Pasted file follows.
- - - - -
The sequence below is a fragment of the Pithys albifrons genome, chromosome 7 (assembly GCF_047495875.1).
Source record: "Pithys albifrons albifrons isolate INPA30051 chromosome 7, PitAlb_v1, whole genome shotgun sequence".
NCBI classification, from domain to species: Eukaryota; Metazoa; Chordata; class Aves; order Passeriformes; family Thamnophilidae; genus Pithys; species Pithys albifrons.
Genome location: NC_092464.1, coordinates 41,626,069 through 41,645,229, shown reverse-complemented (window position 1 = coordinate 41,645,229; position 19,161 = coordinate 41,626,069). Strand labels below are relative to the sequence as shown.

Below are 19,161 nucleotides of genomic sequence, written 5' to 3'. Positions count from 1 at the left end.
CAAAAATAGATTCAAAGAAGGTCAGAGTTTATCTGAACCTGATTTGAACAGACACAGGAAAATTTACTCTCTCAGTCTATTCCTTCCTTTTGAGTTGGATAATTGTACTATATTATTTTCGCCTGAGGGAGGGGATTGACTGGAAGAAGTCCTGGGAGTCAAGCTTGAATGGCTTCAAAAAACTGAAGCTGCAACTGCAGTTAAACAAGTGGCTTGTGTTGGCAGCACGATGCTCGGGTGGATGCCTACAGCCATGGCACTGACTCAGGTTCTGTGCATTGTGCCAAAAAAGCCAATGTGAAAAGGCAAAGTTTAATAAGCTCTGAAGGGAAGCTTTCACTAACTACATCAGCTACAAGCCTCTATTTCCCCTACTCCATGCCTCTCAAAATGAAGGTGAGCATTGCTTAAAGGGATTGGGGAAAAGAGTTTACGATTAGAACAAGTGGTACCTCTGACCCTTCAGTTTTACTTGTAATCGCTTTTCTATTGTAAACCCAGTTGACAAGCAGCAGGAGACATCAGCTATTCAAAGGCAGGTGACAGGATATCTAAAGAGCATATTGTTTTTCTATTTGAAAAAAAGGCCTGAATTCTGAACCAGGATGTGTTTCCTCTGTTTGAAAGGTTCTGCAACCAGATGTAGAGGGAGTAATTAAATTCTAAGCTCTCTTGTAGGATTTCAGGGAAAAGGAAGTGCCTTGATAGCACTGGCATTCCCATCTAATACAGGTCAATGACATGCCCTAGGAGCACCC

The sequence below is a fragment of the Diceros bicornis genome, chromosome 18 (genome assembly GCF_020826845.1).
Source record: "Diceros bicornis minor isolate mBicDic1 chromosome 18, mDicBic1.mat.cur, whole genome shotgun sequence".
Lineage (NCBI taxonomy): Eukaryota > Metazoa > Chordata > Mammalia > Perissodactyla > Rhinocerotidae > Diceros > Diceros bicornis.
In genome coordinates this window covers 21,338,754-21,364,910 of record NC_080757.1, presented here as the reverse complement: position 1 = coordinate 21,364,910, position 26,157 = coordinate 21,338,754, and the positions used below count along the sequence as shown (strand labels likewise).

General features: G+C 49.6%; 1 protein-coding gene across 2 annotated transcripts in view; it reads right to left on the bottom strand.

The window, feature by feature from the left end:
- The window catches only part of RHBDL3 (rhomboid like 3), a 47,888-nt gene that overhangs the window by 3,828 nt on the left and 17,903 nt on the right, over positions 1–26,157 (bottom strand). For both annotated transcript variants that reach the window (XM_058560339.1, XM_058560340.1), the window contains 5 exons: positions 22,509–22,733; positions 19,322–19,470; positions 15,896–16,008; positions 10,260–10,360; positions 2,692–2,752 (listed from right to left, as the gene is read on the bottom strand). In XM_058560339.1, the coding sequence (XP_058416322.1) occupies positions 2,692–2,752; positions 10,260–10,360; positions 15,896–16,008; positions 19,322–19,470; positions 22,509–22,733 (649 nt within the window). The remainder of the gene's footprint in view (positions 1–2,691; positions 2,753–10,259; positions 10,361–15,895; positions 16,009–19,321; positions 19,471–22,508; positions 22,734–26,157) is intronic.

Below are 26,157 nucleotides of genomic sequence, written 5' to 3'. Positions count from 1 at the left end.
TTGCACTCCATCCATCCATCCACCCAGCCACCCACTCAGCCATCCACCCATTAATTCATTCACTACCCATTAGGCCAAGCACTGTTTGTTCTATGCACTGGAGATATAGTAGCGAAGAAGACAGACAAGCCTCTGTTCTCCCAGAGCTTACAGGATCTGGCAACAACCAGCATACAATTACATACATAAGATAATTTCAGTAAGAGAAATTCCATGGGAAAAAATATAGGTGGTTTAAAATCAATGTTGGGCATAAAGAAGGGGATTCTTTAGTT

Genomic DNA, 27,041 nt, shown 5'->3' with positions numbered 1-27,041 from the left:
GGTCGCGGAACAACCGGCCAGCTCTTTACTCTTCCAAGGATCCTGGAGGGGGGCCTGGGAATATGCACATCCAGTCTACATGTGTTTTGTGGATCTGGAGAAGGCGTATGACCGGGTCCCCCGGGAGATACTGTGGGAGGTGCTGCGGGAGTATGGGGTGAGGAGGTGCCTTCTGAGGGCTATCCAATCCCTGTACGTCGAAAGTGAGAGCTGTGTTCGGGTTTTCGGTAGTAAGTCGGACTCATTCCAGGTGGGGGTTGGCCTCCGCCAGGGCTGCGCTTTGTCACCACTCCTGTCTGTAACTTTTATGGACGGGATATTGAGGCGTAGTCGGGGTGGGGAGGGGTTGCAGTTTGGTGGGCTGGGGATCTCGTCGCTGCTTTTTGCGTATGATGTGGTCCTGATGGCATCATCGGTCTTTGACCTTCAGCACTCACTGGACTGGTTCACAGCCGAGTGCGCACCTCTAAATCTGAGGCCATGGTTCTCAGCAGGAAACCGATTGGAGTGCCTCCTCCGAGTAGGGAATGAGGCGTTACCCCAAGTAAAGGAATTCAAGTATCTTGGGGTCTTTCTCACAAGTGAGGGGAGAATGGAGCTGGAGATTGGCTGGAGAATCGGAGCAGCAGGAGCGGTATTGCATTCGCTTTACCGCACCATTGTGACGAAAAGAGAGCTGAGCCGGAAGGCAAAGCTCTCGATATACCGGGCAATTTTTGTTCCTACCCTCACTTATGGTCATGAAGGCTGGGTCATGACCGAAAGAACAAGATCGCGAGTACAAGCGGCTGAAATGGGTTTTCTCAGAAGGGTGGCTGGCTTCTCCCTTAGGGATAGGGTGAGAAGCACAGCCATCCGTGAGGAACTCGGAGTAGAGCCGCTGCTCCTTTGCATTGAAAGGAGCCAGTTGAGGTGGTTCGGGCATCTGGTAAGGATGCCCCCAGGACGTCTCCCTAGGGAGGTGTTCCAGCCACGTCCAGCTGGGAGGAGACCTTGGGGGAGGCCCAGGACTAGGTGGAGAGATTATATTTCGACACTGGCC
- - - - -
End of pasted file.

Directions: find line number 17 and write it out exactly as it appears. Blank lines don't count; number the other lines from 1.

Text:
GGTCGCGGAACAACCGGCCAGCTCTTTACTCTTCCAAGGATCCTGGAGGGGGGCCTGGGAATATGCACATCCAGTCTACATGTGTTTTGTGGATCTGGAGAAGGCGTATGACCGGGTCCCCCGGGAGATACTGTGGGAGGTGCTGCGGGAGTATGGGGTGAGGAGGTGCCTTCTGAGGGCTATCCAATCCCTGTACGTCGAAAGTGAGAGCTGTGTTCGGGTTTTCGGTAGTAAGTCGGACTCATTCCAGGTGGGGGTTGGCCTCCGCCAGGGCTGCGCTTTGTCACCACTCCTGTCTGTAACTTTTATGGACGGGATATTGAGGCGTAGTCGGGGTGGGGAGGGGTTGCAGTTTGGTGGGCTGGGGATCTCGTCGCTGCTTTTTGCGTATGATGTGGTCCTGATGGCATCATCGGTCTTTGACCTTCAGCACTCACTGGACTGGTTCACAGCCGAGTGCGCACCTCTAAATCTGAGGCCATGGTTCTCAGCAGGAAACCGATTGGAGTGCCTCCTCCGAGTAGGGAATGAGGCGTTACCCCAAGTAAAGGAATTCAAGTATCTTGGGGTCTTTCTCACAAGTGAGGGGAGAATGGAGCTGGAGATTGGCTGGAGAATCGGAGCAGCAGGAGCGGTATTGCATTCGCTTTACCGCACCATTGTGACGAAAAGAGAGCTGAGCCGGAAGGCAAAGCTCTCGATATACCGGGCAATTTTTGTTCCTACCCTCACTTATGGTCATGAAGGCTGGGTCATGACCGAAAGAACAAGATCGCGAGTACAAGCGGCTGAAATGGGTTTTCTCAGAAGGGTGGCTGGCTTCTCCCTTAGGGATAGGGTGAGAAGCACAGCCATCCGTGAGGAACTCGGAGTAGAGCCGCTGCTCCTTTGCATTGAAAGGAGCCAGTTGAGGTGGTTCGGGCATCTGGTAAGGATGCCCCCAGGACGTCTCCCTAGGGAGGTGTTCCAGCCACGTCCAGCTGGGAGGAGACCTTGGGGGAGGCCCAGGACTAGGTGGAGAGATTATATTTCGACACTGGCC